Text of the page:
Research Activities > Programs > Nonequilibrium Interface and Surface Dynamics 2007

Application of the Wigner Distribution to Non-equilibrium Problems at Surfaces: Relaxation, Growth, and Scaling of Capture Zones

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Application of the Wigner Distribution to Non-equilibrium Problems at Surfaces: Relaxation, Growth, and Scaling of Capture Zones

Professor Theodore L. Einstein

University of Maryland


Abstract:  The generalized Wigner distribution (GWD), arising from random-matrix theory, has proved amazingly successful at describing the distribution of spacings in a long list of fluctuating systems, including nuclear levels, fermions in 1D, universal conductance fluctuations in disordered wires, intervals between parked cars, and terrace widths on vicinal surfaces.  The GWD has the form Pβ= aβ sβ exp(–bβ s2) [with aβ and bβ being constants assuring normalization and unit mean, and s being the fluctuating quantity divided by its mean.  After a review of these equilibrium situations, we describe three new applications to non-equilibrium problems in surface/interface physics.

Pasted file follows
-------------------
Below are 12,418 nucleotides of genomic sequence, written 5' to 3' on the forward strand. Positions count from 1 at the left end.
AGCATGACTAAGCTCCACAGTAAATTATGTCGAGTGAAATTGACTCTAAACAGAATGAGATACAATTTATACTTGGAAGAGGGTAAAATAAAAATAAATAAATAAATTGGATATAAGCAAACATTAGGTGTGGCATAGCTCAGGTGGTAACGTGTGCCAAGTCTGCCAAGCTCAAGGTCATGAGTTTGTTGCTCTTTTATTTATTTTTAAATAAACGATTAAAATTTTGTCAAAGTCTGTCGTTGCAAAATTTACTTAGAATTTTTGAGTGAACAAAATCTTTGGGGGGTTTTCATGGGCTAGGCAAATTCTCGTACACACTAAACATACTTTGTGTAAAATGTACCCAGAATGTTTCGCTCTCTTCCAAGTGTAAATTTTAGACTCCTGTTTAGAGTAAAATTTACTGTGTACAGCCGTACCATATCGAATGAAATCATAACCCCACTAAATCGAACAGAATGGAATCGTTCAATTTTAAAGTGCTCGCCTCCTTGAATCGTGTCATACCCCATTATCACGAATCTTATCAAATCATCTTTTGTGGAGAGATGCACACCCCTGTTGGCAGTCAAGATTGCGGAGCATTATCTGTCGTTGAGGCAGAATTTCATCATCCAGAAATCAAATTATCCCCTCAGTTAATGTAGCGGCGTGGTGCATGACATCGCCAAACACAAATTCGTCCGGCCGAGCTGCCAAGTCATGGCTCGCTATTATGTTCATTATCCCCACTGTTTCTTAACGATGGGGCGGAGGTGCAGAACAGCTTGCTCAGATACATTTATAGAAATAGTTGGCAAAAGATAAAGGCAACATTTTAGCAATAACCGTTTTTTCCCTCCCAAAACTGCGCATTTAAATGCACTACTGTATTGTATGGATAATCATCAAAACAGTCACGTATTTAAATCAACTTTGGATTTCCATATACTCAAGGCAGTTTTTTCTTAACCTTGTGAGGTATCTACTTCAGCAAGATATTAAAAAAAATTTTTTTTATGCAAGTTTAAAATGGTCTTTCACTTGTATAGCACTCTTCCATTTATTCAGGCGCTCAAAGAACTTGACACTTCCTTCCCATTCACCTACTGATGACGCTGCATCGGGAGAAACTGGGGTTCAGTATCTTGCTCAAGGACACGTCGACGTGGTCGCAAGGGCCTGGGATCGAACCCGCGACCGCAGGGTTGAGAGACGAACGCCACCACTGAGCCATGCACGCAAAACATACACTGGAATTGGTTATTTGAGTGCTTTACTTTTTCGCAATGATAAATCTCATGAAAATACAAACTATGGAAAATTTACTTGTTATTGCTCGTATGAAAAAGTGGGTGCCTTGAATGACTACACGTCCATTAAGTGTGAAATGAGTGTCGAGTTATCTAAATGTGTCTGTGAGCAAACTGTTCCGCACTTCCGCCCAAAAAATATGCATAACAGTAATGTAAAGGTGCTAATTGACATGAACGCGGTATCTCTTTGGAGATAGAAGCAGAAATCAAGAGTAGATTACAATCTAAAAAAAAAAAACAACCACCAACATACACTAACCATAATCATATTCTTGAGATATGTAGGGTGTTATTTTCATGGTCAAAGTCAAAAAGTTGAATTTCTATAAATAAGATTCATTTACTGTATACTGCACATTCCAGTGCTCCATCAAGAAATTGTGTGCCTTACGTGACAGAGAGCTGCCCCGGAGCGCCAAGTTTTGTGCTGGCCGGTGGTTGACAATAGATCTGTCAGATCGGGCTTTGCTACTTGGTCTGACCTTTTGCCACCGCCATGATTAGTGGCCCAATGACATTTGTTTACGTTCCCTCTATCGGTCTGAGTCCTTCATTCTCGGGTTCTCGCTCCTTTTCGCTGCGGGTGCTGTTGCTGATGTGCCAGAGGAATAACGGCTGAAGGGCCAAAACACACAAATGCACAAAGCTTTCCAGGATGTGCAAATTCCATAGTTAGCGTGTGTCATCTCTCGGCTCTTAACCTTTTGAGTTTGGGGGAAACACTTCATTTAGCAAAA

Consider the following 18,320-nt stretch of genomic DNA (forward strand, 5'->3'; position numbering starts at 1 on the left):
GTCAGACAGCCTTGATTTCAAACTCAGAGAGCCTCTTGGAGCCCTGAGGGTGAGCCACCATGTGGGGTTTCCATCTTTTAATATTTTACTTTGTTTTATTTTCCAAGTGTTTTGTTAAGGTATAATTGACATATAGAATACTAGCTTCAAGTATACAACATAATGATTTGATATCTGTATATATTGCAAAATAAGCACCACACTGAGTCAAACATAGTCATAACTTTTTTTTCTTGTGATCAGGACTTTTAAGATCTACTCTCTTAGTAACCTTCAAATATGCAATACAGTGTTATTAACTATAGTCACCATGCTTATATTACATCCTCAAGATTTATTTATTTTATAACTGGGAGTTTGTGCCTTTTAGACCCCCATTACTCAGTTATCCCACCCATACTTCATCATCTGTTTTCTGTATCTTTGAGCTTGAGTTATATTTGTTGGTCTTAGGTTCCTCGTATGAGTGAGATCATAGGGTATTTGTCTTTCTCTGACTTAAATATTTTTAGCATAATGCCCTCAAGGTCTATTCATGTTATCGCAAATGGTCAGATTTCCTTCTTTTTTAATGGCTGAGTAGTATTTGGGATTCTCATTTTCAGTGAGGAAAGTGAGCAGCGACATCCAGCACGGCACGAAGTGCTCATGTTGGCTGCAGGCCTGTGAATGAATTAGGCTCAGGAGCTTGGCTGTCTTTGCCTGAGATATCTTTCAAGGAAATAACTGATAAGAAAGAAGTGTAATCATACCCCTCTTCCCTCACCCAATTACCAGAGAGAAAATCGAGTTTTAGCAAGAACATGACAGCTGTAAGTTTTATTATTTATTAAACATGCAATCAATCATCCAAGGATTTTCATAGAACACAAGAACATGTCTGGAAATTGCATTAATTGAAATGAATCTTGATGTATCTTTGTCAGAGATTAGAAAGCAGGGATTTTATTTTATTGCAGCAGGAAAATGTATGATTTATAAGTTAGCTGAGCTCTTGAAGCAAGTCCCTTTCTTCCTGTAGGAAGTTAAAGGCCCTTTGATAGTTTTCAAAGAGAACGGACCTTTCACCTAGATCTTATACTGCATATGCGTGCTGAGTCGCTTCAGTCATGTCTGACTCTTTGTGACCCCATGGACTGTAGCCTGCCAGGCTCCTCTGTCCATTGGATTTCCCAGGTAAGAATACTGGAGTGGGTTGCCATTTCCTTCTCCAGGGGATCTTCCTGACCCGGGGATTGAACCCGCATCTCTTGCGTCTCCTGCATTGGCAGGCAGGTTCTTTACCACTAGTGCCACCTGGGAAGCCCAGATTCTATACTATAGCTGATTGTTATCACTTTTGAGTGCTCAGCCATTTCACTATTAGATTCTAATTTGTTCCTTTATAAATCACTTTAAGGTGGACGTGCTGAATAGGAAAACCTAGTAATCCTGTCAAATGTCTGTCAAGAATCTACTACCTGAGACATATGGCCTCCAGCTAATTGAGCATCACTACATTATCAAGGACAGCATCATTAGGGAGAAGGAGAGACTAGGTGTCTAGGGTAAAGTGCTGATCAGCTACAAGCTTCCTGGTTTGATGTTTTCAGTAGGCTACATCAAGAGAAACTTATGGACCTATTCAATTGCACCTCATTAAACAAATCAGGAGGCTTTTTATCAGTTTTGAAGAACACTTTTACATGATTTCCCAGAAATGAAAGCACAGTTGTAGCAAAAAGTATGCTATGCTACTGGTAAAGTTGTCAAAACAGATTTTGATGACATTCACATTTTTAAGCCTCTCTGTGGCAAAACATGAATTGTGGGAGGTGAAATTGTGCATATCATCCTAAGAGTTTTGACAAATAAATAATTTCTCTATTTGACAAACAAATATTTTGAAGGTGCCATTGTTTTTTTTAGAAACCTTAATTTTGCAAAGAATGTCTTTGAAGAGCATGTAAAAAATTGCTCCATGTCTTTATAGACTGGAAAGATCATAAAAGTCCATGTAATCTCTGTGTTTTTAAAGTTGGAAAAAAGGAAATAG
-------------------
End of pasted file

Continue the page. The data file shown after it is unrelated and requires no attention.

1) We develop a Fokker-Plank formalism to describe how steps on a vicinal surface relax to equilibrium (described by the GWD) from an arbitrary initial configuration. 

2) We sketch how growth affects the terrace width distribution of a vicinal surface, leading to a narrower distribution, i.e. a GWD with higher β. 

3) We discuss in detail applications to the problem of island growth, long-studied numerically but elusive analytically.  Using published kinematic Monte Carlo data, we find the GWD describes well the distribution of the areas of Voronoi polygons (proximity cells) around nucleation centers, i.e. the capture zones (CZ).  In this case, β = i + d/2, where i is the size of the critical nucleus and d the spatial dimensionality. We demonstrate excellent fits of numerical data for both d = 1 and d = 2. To clarify the underlying physics, we present a phenomenological derivation by constructing a Langevin equation similar to that used in deriving the Fokker-Plank equation for relaxation of TWDs. We discuss implications for processing and analysis of experimental data.

Work at UMd supported by the MRSEC, NSF Grant DMR 05-20471, and partially by DOE CMSN grant DEFG0205ER46227. AP's visits to UMd by supported by a CNRS Travel Grant.
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